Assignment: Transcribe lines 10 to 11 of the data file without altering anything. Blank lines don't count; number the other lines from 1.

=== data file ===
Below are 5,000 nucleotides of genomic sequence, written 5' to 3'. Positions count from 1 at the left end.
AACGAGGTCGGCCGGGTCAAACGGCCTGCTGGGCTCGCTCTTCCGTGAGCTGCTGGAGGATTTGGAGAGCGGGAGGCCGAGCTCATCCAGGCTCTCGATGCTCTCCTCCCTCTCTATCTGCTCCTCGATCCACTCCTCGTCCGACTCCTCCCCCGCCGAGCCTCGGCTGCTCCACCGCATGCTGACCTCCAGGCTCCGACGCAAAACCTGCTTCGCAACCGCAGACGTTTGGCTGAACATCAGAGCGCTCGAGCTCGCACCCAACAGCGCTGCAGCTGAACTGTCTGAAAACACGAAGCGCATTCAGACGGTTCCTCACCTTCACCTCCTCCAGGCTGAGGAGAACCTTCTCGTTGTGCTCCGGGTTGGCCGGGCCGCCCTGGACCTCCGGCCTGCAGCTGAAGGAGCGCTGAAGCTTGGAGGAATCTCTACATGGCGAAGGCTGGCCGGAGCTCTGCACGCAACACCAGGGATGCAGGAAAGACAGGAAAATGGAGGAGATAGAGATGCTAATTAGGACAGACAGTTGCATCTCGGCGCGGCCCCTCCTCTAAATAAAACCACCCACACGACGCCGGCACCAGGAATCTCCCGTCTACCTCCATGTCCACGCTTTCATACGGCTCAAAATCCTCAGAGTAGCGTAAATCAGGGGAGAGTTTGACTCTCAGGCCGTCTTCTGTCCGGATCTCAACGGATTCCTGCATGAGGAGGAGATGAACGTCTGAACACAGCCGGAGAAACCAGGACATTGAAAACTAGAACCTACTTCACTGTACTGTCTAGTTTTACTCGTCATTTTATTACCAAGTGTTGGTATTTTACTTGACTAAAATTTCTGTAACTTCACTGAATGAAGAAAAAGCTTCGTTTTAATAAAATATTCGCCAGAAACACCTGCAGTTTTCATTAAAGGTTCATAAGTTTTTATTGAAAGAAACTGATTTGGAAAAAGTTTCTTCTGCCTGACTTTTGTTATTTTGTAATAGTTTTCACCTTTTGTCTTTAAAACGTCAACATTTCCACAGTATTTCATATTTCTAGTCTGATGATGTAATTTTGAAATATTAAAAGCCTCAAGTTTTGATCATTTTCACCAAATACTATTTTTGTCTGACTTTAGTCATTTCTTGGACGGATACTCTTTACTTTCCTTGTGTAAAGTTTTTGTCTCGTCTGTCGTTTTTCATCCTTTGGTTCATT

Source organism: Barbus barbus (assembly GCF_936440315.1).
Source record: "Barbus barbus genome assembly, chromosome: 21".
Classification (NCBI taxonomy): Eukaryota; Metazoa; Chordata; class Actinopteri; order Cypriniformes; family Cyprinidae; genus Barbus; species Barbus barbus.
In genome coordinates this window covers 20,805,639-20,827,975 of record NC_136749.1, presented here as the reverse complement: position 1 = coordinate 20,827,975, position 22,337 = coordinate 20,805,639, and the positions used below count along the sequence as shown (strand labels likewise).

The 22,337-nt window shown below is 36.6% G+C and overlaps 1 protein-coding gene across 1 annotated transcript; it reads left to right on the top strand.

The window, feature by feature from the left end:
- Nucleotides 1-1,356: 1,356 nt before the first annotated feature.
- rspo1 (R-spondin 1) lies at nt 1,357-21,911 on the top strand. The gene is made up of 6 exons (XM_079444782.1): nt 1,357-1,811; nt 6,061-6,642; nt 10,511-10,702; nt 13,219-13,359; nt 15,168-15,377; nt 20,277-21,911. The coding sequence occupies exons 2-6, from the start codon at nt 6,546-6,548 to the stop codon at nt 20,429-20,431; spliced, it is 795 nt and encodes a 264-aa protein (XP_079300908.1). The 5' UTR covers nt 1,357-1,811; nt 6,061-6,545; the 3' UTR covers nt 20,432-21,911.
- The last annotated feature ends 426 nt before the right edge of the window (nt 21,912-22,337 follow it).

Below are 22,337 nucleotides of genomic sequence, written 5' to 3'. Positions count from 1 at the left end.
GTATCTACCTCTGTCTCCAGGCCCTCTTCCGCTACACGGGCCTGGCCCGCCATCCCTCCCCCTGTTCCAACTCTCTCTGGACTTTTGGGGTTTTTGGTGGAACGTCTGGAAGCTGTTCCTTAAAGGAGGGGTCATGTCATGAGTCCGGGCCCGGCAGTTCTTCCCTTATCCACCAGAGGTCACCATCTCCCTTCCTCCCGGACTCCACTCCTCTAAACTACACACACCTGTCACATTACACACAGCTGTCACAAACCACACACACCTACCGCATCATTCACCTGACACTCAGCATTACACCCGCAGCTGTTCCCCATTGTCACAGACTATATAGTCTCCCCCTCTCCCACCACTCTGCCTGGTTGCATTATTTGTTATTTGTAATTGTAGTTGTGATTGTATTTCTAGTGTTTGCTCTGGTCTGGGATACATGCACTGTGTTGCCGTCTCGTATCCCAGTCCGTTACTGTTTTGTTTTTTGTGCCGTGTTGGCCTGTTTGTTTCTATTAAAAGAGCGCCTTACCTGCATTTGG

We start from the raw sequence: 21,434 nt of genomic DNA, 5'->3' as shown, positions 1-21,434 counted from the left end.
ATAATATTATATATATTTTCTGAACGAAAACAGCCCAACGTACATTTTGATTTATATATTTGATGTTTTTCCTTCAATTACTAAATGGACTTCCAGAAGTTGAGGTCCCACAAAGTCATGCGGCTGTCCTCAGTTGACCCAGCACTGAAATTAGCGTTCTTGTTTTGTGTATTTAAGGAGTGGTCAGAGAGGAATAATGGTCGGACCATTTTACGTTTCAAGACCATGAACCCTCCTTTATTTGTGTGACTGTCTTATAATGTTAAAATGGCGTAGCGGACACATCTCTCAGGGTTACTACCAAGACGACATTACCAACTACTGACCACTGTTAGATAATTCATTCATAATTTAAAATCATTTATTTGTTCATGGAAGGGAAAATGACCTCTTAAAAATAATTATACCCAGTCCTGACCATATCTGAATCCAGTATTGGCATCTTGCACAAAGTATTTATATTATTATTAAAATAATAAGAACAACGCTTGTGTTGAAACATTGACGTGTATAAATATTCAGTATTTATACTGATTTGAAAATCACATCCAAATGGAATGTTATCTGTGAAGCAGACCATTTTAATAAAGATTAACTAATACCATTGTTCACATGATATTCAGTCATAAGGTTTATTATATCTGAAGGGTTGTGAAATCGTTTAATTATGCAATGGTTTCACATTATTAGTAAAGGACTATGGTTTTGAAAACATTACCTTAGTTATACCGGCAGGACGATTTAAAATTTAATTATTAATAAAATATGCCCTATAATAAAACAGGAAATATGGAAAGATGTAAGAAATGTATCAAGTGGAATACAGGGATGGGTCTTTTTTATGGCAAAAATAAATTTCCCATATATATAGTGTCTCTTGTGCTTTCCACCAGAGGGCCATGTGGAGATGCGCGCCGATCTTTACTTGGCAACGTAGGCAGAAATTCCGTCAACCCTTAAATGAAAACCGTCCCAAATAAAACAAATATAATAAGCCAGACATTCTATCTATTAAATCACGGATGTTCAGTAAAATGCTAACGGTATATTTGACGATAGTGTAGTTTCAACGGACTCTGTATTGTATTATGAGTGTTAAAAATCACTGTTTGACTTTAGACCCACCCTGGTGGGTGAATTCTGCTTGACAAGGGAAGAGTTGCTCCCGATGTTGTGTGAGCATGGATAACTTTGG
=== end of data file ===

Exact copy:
- rspo1 (R-spondin 1) lies at nt 1,357-21,911 on the top strand. The gene is made up of 6 exons (XM_079444782.1): nt 1,357-1,811; nt 6,061-6,642; nt 10,511-10,702; nt 13,219-13,359; nt 15,168-15,377; nt 20,277-21,911. The coding sequence occupies exons 2-6, from the start codon at nt 6,546-6,548 to the stop codon at nt 20,429-20,431; spliced, it is 795 nt and encodes a 264-aa protein (XP_079300908.1). The 5' UTR covers nt 1,357-1,811; nt 6,061-6,545; the 3' UTR covers nt 20,432-21,911.
- The last annotated feature ends 426 nt before the right edge of the window (nt 21,912-22,337 follow it).